Stations Play Defense Following John Oliver Segment on Paid Content Practices

By Kevin Eck 

Two of the local stations skewered in a Last Week Tonight With John Oliver segment about paid content masquerading as local news gave TVSpy pretty much identical explanations when responding to our questions about the episode.

In case you missed it, Oliver’s weekly HBO show invented a fake product complete with a fake website and then went looking for local stations to report on it. Three stations took the bait—and HBO’s money—to conduct interviews about the Venus Veil, which was touted as the “world’s first sexual wellness blanket.”

Oliver then used them as examples in a story criticizing local stations’ paid content practices.

When we asked the stations about it, two of the three responded by telling us while they agree better care must be taken to check the veracity of claims made on the show—like whether the Venus Veil was real—they also pointed out that neither station showed the made-up product on a news program and that the segments were demarcated as sponsored content.

“Denver7/KMGH and its parent company, The E.W. Scripps Company, take the integrity of our content very seriously. We create clear distinctions between local TV news programming and local TV non-news lifestyle programming, including using non-news employees and clearly identifying sponsorships in non-news shows,” Scripps told TVSpy.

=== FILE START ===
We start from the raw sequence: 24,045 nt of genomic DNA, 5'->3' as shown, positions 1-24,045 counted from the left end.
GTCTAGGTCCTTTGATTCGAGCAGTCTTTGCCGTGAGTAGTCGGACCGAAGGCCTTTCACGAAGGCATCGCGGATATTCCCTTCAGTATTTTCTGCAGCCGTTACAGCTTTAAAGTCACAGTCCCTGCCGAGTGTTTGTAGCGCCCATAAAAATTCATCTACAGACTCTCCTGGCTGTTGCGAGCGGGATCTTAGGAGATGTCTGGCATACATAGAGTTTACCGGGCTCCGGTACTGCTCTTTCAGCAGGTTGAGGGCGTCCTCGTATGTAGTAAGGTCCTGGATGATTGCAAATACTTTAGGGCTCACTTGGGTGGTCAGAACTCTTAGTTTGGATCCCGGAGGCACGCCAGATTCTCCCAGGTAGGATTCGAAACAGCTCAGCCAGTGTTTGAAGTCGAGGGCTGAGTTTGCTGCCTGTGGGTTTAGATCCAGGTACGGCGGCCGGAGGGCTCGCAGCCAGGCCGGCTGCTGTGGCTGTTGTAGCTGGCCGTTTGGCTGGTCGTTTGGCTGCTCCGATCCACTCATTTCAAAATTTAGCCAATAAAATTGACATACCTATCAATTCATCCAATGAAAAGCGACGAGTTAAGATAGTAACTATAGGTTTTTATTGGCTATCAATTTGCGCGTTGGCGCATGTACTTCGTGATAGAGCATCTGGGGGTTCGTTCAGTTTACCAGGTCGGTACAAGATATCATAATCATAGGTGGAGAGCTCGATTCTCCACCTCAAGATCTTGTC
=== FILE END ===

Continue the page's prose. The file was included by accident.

“Our non-news shows were created to help support local businesses and entrepreneurs who are looking for new ways to market their products, and we believe our viewers understand the differences,” the statement continued. “We are vetting our review processes for non-news segments to ensure our stations follow the proper standards.”

In its show description on the station’s TV listings, Mile High Living is described as “a business show offering different ways to save so that you can get the most out of your mile high living! We also cover community and lifestyle!”

Yesterday, when we published the story about its show’s hijinks, KVUE said pretty much the same thing. “‘FYI Austin’ is a two-minute commercial spot that is not a part of the KVUE newscast,” a spokesperson said. “It was an error to air this spot, and we are reviewing our processes, so this doesn’t happen again.”

We asked Last Week Tonight about it, but haven’t heard back.

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